Master of antipathies
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It would be imprudent for mere mortals to wade into a controversy between literary giants. Girish Karnard or V.S. Naipaul do not need anyone to second guess their arguments and sense of judgement about when to make them. Karnard's strictures on Naipual's prejudices have raised a question about the relationship between literary achievement and politics. Aesthetics cannot be above political judgement; but there is something disquieting in letting politics colonise the aesthetic. Karnad has himself reinforced the distinction between literature and politics by hinting that he did not mean to impugn Naipaul's literary craft; only to remind the world of his deep-seated prejudices. The troubling question is whether in Naipaul's case this separation can be made. Both defenders and critics misjudge Naipaul's achievement by trying to separate his prejudiced politics from his literary craft. Neither seems to contemplate the uncomfortable thought that it is the linkage that makes Naipaul unique.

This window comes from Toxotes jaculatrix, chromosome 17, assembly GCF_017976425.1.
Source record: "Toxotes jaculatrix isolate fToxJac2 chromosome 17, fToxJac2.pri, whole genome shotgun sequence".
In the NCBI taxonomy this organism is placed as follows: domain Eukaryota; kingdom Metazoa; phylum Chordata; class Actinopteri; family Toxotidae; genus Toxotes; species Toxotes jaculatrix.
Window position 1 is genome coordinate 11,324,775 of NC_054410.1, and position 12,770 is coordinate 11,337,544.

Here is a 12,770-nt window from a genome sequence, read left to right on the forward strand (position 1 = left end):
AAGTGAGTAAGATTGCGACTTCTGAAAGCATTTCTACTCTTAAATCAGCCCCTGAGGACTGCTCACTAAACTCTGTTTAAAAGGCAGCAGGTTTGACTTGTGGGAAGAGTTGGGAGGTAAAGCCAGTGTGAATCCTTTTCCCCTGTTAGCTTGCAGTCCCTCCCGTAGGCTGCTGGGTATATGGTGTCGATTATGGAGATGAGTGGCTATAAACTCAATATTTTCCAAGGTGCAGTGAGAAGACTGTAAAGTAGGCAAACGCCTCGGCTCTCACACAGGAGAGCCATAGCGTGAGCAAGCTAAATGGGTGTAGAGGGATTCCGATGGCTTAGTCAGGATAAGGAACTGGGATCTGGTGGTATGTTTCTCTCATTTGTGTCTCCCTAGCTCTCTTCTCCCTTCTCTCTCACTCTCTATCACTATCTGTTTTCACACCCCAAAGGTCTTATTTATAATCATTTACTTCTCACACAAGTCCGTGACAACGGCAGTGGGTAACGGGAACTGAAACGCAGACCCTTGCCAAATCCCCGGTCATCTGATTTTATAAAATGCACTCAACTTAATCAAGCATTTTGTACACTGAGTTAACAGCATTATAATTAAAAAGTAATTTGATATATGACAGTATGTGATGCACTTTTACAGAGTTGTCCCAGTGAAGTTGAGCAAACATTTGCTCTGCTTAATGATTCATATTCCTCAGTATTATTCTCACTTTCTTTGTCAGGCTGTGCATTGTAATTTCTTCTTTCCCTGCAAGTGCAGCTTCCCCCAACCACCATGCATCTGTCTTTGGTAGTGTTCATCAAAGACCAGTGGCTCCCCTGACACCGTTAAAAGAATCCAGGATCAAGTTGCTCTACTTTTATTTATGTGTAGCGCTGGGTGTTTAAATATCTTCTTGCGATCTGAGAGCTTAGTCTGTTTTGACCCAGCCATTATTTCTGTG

Naipaul's brilliance has always been built on a series of antipathies. Most of us assume that empathy is a prerequisite for understanding, that without the ability to put yourself in another's shoes, you cannot understand them. Naipaul's starting point is almost always the opposite. Without a sense of hostile distance, you will not be able to get through to the deep passions that animate people. Empathy produces a superficial understanding. It rests on the presumption that some form of sympathy can make human beings intelligible. Antipathy, in this view, produces a deeper form of understanding, because it cuts through the self-justifications of agents to reveal the deep, often unconscious complexes that drive them. There is not a single book of Naipaul's that has not attracted the appellation "prejudiced". His early works, we now forget, were castigated for being anti-Hindu, with their portrayals of a people so subserviently used to rehearsing their own truisms that they had lost all sense of history, agency and dignity. His contempt for Africans, Muslims and even Tony Blair-type socialists is abundant. If there is a consistent thread in his work, it is a form of misanthropy. The standard response is that there must be a way of separating his politics from his aesthetics, a way of separating prejudice from insight. Naipaul is unsettling precisely because he raises an uncomfortable thought — is prejudice the source of insight you would not get elsewhere? Naipaul sees what few other writers can because he has a bit of the evil eye.